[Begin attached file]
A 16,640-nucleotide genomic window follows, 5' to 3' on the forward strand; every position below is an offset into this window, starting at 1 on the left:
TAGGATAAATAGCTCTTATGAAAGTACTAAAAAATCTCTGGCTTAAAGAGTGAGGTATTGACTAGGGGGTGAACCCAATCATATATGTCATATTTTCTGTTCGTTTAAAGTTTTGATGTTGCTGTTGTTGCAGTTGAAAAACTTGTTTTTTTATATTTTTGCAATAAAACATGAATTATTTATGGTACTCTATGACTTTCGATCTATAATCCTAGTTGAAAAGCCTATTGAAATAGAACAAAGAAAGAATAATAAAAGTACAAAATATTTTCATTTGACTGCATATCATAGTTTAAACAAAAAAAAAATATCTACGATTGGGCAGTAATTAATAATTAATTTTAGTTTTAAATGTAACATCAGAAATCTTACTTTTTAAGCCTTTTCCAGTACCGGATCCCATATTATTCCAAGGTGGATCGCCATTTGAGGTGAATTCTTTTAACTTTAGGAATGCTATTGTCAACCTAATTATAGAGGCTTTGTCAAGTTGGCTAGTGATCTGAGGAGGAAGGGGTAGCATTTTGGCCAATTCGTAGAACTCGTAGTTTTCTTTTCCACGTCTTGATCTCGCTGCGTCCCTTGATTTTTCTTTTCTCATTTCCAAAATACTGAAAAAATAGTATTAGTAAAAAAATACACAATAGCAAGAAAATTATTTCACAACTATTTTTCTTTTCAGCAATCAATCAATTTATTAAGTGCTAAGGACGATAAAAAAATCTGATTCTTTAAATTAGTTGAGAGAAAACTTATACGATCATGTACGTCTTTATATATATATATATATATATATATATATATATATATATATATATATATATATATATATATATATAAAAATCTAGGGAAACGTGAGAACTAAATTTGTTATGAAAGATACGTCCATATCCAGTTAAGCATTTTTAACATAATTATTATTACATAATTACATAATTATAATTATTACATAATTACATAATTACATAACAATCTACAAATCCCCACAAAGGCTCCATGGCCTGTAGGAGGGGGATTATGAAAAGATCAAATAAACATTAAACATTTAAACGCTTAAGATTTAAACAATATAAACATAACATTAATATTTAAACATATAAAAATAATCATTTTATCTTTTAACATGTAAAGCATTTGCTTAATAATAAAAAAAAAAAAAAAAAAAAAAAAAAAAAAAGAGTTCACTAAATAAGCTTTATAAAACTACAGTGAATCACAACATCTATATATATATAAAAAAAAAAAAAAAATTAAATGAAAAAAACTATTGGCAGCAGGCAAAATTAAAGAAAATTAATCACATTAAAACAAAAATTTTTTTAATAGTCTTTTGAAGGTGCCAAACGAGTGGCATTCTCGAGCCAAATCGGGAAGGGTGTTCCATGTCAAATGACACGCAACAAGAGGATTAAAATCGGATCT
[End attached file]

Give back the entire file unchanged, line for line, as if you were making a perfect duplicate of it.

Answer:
A 16,640-nucleotide genomic window follows, 5' to 3' on the forward strand; every position below is an offset into this window, starting at 1 on the left:
TAGGATAAATAGCTCTTATGAAAGTACTAAAAAATCTCTGGCTTAAAGAGTGAGGTATTGACTAGGGGGTGAACCCAATCATATATGTCATATTTTCTGTTCGTTTAAAGTTTTGATGTTGCTGTTGTTGCAGTTGAAAAACTTGTTTTTTTATATTTTTGCAATAAAACATGAATTATTTATGGTACTCTATGACTTTCGATCTATAATCCTAGTTGAAAAGCCTATTGAAATAGAACAAAGAAAGAATAATAAAAGTACAAAATATTTTCATTTGACTGCATATCATAGTTTAAACAAAAAAAAAATATCTACGATTGGGCAGTAATTAATAATTAATTTTAGTTTTAAATGTAACATCAGAAATCTTACTTTTTAAGCCTTTTCCAGTACCGGATCCCATATTATTCCAAGGTGGATCGCCATTTGAGGTGAATTCTTTTAACTTTAGGAATGCTATTGTCAACCTAATTATAGAGGCTTTGTCAAGTTGGCTAGTGATCTGAGGAGGAAGGGGTAGCATTTTGGCCAATTCGTAGAACTCGTAGTTTTCTTTTCCACGTCTTGATCTCGCTGCGTCCCTTGATTTTTCTTTTCTCATTTCCAAAATACTGAAAAAATAGTATTAGTAAAAAAATACACAATAGCAAGAAAATTATTTCACAACTATTTTTCTTTTCAGCAATCAATCAATTTATTAAGTGCTAAGGACGATAAAAAAATCTGATTCTTTAAATTAGTTGAGAGAAAACTTATACGATCATGTACGTCTTTATATATATATATATATATATATATATATATATATATATATATATATATATATATATATATATATAAAAATCTAGGGAAACGTGAGAACTAAATTTGTTATGAAAGATACGTCCATATCCAGTTAAGCATTTTTAACATAATTATTATTACATAATTACATAATTATAATTATTACATAATTACATAATTACATAACAATCTACAAATCCCCACAAAGGCTCCATGGCCTGTAGGAGGGGGATTATGAAAAGATCAAATAAACATTAAACATTTAAACGCTTAAGATTTAAACAATATAAACATAACATTAATATTTAAACATATAAAAATAATCATTTTATCTTTTAACATGTAAAGCATTTGCTTAATAATAAAAAAAAAAAAAAAAAAAAAAAAAAAAAAAGAGTTCACTAAATAAGCTTTATAAAACTACAGTGAATCACAACATCTATATATATATAAAAAAAAAAAAAAAATTAAATGAAAAAAACTATTGGCAGCAGGCAAAATTAAAGAAAATTAATCACATTAAAACAAAAATTTTTTTAATAGTCTTTTGAAGGTGCCAAACGAGTGGCATTCTCGAGCCAAATCGGGAAGGGTGTTCCATGTCAAATGACACGCAACAAGAGGATTAAAATCGGATCT